Thomas H. Johnson, 46, a special assistant for military systems and an adviser to Secretary of Energy James D. Watkins for the past year who was an Army colonel, a noted physicist and a gifted teacher, died of cancer June 27 at Walter Reed Army Medical Center.

From 1981 to 1983, he was a special assistant to the president's science adviser and executive director of the White House Science Council.

He was an authority on satellite communications, lasers, magnetic confinement fusion and nuclear weapons. He had worked on arms control questions and the B-2 bomber project.

Upon learning of his death, Defense Secretary Richard B. Cheney hailed Dr. Johnson's work on the Strategic Defense Initiative, high-energy lasers and nuclear safety issues.

His work for the Defense Department included service with the Defense and Army Science boards, and as an adviser to the National Security Council and the House Armed Services Committee. He had worked on Defense Department studies on subjects ranging from the superconducting super collider to biomedical research.

At West Point, where he taught from 1977 to 1980 and had technically served since 1982, he carved a career as distinguished as it was varied.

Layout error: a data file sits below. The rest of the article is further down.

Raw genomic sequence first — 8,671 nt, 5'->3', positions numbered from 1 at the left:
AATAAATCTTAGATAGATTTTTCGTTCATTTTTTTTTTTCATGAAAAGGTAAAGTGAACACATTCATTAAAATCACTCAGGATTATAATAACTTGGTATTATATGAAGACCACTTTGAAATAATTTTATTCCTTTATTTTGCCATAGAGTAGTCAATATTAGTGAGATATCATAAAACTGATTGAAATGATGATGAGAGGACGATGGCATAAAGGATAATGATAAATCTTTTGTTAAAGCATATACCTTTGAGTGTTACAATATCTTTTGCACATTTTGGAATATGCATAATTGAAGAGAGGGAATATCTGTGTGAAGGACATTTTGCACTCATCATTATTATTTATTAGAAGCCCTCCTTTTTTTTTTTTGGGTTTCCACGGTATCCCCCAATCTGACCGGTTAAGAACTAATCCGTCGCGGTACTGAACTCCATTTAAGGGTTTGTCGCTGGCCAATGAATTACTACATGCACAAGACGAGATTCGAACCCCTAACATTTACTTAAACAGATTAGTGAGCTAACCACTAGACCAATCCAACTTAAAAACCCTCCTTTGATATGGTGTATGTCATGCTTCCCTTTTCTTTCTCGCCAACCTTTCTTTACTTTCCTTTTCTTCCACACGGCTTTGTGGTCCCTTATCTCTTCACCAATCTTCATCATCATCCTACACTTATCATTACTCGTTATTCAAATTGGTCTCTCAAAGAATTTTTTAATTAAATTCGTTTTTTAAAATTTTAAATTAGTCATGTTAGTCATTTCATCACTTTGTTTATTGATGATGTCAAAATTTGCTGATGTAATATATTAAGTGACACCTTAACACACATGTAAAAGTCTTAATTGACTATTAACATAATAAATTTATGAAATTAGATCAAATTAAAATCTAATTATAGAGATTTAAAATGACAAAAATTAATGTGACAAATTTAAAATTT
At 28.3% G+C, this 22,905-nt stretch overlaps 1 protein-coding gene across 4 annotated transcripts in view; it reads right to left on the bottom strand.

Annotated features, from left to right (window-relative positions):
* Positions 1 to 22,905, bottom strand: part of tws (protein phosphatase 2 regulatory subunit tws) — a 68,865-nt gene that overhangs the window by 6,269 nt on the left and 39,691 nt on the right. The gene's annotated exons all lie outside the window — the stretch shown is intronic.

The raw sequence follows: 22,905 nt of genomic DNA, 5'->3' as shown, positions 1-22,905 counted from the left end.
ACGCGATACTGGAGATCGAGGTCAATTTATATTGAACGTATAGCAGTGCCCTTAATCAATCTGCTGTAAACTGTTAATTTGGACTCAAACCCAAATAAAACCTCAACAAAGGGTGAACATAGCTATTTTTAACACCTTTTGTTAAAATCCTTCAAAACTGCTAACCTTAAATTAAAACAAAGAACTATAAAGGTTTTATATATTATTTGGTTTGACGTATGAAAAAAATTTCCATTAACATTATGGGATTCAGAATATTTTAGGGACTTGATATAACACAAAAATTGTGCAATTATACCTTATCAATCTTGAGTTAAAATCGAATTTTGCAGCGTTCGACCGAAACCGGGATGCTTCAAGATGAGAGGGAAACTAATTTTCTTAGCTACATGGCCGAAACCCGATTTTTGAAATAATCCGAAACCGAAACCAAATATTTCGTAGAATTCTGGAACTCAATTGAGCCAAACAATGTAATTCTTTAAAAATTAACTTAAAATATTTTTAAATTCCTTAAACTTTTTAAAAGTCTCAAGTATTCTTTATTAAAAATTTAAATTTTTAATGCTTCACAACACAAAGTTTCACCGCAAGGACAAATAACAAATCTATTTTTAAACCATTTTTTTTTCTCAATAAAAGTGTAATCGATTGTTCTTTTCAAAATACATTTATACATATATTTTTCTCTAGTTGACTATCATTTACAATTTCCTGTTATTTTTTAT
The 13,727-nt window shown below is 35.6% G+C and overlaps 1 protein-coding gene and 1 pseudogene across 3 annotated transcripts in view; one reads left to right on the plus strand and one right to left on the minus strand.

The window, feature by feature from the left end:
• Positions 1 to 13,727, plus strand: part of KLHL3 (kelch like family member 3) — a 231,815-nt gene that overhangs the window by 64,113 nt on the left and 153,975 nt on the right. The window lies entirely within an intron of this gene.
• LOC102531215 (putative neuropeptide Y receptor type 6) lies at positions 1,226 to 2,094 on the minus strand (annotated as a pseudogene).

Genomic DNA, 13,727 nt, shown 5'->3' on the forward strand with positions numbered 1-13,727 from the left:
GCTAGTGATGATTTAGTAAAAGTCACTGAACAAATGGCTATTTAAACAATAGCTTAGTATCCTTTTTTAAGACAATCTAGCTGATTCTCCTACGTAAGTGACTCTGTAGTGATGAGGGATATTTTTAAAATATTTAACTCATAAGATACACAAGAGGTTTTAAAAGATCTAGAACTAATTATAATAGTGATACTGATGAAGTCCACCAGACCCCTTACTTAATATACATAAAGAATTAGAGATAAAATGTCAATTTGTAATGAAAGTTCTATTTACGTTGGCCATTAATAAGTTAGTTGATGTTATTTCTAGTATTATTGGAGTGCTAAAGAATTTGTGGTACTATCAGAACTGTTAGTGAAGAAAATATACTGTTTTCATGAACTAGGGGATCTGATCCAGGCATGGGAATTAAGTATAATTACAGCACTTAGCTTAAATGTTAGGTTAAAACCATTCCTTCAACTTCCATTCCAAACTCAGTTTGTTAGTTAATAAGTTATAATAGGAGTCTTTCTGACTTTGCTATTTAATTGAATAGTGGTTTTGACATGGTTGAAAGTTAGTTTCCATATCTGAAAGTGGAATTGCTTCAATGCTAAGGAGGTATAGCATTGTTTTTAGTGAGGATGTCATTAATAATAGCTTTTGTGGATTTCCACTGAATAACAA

At West Point he was a full professor of applied physics, director of the Science Research Laboratory and associate dean for academic research. He left the military academy to join Watkins's staff.

Over the years, he taught courses not only in physics, but in the departments of English, chemistry, mathematics and the social sciences. He also was an adjunct professor at Columbia University, where he taught political science; and he had given seminars on arms control and science policy at Harvard, Princeton, Stanford, Cornell and Yale univerities.

Titles of his West Point courses included "Laser Physics," "Tradition and Innovation in Modern American Poetry," "Numerical Solutions of Partial Differential Equations," "Film Analysis and Criticism," "Electricity and Magnetism" and "T.S. Eliot Colloquium."

Dr. Johnson, who lived in Cornwall-on-Hudson, N.Y., was a native of Boston. After graduating from West Point in 1965, he received a commission in the Air Force. He transferred back to the Army in 1980 and retired, for medical reasons, as a colonel in April. He held master's and doctoral degrees in applied physics from the University of California at Davis.